Several media applications which utilize streaming, such as corporate broadcast communications, live training sessions, and video surveillance, have a traffic model with a single or few media sources transmitting to many simultaneous viewers. With such media applications present on the network, it is advantageous to optimize these broadcasts so that preferably a single (or few) packet streams are carried on the network that multiple viewers can join, instead of each viewer requiring their own dedicated packet stream.
IP multicast (IPmc) is a proven technology that can be leveraged to optimize such media applications. Stream "splitting" is an alternative starting to appear in products. Stream splitting behaves in a similar fashion as IP multicast, only instead of a real multicast packet stream in the network, usually a proxy device receives the stream, then handles "join" requests, much like a rendezvous point in IPmc. Cisco's Wide Areas Application Services (WAAS) product line is an example product that has an integrated stream splitting capability for certain types of media streams.
Securing Media Communications
There are a number of threats to media communications that network administrators would want to be aware of in their medianet designs, including:
•Eavesdropping—The unauthorized listening/recording of media conversations, presenting the risk of privacy loss, reputation loss, and regulatory non-compliance.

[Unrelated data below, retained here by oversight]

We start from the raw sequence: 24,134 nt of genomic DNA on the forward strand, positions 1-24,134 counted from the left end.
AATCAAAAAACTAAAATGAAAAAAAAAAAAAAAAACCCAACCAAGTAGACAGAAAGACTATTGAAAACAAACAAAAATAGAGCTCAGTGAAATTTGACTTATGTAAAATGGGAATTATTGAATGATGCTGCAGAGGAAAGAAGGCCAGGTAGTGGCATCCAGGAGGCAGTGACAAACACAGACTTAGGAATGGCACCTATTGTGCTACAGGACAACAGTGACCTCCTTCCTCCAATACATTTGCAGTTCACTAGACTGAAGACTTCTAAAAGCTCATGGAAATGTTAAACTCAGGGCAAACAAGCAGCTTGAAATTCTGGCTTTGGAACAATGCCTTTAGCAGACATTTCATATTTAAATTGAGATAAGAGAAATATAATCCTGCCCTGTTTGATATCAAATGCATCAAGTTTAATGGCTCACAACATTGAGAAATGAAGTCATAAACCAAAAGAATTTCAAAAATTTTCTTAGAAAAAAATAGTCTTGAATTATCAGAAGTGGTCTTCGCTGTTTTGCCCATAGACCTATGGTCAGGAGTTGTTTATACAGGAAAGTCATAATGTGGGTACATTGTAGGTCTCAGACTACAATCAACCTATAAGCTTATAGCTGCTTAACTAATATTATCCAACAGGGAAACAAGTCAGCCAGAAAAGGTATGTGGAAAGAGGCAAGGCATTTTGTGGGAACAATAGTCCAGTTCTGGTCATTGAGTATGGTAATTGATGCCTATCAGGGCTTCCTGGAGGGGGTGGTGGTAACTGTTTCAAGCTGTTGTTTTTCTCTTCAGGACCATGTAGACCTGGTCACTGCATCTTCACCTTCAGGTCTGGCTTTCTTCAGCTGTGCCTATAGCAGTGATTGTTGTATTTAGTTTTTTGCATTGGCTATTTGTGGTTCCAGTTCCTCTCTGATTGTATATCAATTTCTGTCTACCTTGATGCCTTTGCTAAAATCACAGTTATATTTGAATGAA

•Denial of Service—The loss of media applications or services, presenting the risk of lost productivity and/or business.
•Compromised video clients—Hacker control of media clients, such as cameras, displays, and conferencing units, presenting the risk of fraud, data theft, and damaged reputations.
•Compromised system integrity—Hacker control of media application servers or the media control infrastructure, presenting similar risks as compromised clients, but on a significantly greater scale, as well as major productivity and business loss.
When it comes to securing a medianet, there is no silver-bullet technology that protects against all forms of attacks and secures against all types of vulnerabilities. Rather, a layered approach to security, with security being integral to the overall network design, presents the most advantages in terms of protection, operational efficiency, and management.
Visibility and Monitoring Service Levels
It is more important than ever to understand the media applications running on your network, what resources they are consuming, and how they are performing. Whether you are trying to ensure a high-quality experience for video conferencing users or trying to understand how YouTube watchers may be impacting your network, it is important to have visibility into the network.
Tools like Cisco NetFlow can be essential to understanding what portion of traffic flows on the network are critical data applications, VoIP applications, "managed" media applications, and the "unmanaged" media (and other) applications. For example, if you discover that YouTube watchers are consuming 50% of the WAN bandwidth to your branch offices, potentially squeezing out other business critical applications, network administrators may want to put usage policies into place or even more drastic measures such as network-based policing.